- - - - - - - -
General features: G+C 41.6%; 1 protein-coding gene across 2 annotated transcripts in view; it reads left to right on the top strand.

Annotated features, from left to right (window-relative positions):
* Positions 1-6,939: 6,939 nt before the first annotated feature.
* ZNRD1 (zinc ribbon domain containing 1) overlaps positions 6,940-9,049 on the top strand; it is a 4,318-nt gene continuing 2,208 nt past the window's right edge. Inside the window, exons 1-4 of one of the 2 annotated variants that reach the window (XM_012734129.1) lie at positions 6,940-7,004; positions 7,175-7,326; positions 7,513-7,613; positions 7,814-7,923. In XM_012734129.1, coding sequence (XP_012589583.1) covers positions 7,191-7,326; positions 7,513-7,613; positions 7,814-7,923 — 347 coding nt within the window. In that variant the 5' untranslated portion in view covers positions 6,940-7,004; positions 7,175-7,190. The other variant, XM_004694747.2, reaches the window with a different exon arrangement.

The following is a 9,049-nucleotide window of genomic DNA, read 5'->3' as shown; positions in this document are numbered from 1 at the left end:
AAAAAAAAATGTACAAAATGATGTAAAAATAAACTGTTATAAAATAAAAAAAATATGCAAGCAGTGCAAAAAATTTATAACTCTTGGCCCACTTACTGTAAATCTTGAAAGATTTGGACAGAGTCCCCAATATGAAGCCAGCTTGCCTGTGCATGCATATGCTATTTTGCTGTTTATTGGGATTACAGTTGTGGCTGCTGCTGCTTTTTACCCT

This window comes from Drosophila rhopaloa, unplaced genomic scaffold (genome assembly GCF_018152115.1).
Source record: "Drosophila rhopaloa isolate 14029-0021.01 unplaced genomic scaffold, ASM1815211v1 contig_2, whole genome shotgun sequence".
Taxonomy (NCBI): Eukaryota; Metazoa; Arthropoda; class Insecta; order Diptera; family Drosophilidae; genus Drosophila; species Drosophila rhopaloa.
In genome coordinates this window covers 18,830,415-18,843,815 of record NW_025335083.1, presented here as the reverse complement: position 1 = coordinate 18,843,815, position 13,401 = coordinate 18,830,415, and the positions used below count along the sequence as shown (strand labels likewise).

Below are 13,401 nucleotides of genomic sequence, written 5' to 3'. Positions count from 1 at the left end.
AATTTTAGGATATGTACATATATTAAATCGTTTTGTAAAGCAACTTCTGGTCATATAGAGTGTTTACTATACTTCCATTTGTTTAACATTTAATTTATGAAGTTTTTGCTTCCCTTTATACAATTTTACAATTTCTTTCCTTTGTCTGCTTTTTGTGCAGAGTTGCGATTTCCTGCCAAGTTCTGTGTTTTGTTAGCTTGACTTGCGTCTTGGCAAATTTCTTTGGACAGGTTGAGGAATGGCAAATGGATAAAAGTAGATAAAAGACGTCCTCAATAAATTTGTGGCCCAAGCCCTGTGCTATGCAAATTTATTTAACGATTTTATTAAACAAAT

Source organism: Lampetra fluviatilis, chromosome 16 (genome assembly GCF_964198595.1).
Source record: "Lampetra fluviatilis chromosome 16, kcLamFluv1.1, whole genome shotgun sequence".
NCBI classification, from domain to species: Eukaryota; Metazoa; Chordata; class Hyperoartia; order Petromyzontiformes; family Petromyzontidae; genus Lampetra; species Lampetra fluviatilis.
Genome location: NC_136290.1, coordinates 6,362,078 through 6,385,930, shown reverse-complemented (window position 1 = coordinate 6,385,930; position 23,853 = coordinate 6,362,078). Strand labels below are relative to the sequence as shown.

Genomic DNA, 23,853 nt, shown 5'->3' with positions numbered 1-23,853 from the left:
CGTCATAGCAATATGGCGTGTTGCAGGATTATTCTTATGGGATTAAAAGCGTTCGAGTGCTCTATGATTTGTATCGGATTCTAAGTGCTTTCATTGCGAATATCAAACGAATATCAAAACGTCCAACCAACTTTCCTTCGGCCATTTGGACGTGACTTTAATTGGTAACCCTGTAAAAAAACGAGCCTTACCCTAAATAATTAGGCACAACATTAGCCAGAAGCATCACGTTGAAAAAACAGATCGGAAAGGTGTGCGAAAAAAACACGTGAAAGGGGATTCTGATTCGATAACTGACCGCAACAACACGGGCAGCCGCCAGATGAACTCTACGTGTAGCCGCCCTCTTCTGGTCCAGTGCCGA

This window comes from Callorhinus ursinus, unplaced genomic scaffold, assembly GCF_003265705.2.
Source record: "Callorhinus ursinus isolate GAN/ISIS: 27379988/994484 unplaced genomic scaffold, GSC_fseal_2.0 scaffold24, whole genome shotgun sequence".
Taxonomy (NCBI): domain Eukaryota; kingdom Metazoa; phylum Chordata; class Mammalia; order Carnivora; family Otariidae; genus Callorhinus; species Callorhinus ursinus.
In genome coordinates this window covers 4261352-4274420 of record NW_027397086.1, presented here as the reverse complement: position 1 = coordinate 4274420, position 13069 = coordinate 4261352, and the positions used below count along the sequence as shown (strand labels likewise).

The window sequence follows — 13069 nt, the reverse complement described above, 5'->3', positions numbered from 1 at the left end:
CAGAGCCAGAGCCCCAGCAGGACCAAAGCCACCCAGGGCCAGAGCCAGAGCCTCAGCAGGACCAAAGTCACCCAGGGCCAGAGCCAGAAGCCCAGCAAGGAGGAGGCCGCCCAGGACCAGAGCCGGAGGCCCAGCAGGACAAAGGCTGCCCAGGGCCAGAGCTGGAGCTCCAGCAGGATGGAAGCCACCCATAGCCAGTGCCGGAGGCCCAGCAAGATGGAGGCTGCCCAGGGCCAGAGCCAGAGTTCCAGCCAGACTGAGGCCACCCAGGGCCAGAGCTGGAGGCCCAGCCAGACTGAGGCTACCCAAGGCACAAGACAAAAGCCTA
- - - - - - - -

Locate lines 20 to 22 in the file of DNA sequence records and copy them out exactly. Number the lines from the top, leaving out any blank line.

Source record: "Callorhinus ursinus isolate GAN/ISIS: 27379988/994484 unplaced genomic scaffold, GSC_fseal_2.0 scaffold24, whole genome shotgun sequence".
Taxonomy (NCBI): domain Eukaryota; kingdom Metazoa; phylum Chordata; class Mammalia; order Carnivora; family Otariidae; genus Callorhinus; species Callorhinus ursinus.
In genome coordinates this window covers 4261352-4274420 of record NW_027397086.1, presented here as the reverse complement: position 1 = coordinate 4274420, position 13069 = coordinate 4261352, and the positions used below count along the sequence as shown (strand labels likewise).